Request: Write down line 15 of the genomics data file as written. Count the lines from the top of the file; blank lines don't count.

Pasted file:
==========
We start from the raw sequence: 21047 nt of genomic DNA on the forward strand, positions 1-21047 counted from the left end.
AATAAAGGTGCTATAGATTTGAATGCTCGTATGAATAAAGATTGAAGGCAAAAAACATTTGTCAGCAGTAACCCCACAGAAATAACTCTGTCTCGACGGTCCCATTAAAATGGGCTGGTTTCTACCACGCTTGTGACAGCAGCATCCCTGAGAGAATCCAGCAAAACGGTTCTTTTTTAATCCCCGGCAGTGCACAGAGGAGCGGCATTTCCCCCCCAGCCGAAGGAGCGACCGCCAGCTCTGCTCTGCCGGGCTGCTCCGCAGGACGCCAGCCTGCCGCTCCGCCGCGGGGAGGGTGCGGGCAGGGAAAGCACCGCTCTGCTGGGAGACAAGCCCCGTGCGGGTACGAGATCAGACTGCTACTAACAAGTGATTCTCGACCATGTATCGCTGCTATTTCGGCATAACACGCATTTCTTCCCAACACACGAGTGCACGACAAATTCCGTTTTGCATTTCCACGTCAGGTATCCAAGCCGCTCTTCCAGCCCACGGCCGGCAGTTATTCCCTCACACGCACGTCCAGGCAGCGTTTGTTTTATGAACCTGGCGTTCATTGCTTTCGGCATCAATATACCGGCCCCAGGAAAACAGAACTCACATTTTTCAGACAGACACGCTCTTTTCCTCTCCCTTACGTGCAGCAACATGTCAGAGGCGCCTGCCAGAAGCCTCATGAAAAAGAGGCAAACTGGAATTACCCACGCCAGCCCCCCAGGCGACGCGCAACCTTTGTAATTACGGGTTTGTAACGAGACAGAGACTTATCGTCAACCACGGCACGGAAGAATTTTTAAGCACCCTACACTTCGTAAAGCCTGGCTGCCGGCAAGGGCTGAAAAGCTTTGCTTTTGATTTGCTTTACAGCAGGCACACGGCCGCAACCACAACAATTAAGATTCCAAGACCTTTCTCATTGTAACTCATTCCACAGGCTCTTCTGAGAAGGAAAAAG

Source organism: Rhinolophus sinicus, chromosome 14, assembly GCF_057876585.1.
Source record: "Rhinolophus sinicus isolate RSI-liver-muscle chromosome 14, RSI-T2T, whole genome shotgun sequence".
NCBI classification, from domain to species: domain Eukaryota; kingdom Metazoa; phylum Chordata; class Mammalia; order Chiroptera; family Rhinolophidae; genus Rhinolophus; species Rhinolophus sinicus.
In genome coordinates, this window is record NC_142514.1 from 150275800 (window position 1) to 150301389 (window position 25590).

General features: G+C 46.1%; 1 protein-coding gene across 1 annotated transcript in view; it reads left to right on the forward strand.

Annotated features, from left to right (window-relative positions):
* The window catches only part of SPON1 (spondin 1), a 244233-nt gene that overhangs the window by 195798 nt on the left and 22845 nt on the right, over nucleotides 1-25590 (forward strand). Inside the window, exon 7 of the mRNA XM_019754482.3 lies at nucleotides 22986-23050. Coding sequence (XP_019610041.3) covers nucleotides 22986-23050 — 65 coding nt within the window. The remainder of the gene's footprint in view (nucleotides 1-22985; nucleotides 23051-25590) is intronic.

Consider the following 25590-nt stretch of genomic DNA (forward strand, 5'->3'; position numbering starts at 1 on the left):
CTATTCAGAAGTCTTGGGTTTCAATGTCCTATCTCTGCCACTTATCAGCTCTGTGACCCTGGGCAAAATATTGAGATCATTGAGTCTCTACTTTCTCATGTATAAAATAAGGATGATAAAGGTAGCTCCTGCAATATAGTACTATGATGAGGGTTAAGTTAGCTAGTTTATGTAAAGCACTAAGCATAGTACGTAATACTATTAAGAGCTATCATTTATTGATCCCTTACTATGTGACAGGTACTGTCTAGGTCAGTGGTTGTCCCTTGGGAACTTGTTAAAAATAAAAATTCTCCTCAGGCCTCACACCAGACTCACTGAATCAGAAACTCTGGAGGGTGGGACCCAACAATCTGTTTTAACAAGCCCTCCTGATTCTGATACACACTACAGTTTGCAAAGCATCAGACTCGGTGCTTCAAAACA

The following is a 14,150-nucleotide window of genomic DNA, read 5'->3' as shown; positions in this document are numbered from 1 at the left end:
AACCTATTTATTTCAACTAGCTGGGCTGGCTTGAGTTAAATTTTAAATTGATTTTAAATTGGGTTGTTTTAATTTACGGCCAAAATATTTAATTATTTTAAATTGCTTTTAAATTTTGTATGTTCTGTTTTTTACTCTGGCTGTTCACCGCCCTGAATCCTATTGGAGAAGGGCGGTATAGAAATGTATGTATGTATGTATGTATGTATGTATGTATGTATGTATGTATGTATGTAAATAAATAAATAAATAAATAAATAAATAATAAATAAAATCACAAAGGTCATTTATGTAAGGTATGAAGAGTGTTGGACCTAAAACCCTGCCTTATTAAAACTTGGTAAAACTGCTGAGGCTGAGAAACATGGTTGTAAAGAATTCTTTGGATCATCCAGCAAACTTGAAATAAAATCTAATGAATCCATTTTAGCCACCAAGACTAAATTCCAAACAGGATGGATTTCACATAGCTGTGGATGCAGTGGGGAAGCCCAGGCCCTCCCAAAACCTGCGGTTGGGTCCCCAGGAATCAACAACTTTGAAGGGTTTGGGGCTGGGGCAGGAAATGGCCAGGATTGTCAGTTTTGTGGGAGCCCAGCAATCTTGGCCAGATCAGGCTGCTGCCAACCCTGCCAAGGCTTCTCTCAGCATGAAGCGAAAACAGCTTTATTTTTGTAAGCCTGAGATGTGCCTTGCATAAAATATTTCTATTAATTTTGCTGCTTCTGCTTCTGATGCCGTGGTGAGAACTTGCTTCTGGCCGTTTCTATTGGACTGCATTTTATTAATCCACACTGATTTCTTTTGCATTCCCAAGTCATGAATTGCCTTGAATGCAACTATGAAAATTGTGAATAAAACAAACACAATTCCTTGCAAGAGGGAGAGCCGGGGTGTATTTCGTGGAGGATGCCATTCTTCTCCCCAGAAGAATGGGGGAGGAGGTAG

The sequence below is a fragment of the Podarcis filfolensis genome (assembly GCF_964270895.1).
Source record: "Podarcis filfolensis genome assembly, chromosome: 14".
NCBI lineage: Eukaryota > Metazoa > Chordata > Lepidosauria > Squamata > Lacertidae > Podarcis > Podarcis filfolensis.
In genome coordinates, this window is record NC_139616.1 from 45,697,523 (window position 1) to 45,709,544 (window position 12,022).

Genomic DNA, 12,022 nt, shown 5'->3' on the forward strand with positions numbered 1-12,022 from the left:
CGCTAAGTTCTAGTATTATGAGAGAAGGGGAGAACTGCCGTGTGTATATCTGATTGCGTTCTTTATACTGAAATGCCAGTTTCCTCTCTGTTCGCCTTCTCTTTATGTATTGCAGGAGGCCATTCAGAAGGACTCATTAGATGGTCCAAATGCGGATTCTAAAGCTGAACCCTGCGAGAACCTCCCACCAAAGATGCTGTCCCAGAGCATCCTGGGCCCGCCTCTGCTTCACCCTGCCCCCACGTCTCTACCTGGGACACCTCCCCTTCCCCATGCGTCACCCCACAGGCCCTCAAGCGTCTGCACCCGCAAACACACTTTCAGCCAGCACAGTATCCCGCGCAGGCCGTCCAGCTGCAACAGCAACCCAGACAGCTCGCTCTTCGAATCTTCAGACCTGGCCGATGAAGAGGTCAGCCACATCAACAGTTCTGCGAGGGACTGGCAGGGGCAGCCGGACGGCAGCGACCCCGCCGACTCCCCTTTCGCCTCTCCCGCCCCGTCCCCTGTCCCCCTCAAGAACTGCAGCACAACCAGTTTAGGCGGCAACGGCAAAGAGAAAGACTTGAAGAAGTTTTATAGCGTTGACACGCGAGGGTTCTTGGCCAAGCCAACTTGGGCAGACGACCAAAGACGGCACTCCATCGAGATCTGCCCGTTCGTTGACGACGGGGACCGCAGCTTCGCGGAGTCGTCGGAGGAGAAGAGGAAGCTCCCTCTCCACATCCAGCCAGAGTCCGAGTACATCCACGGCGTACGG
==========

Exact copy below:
Source record: "Podarcis filfolensis genome assembly, chromosome: 14".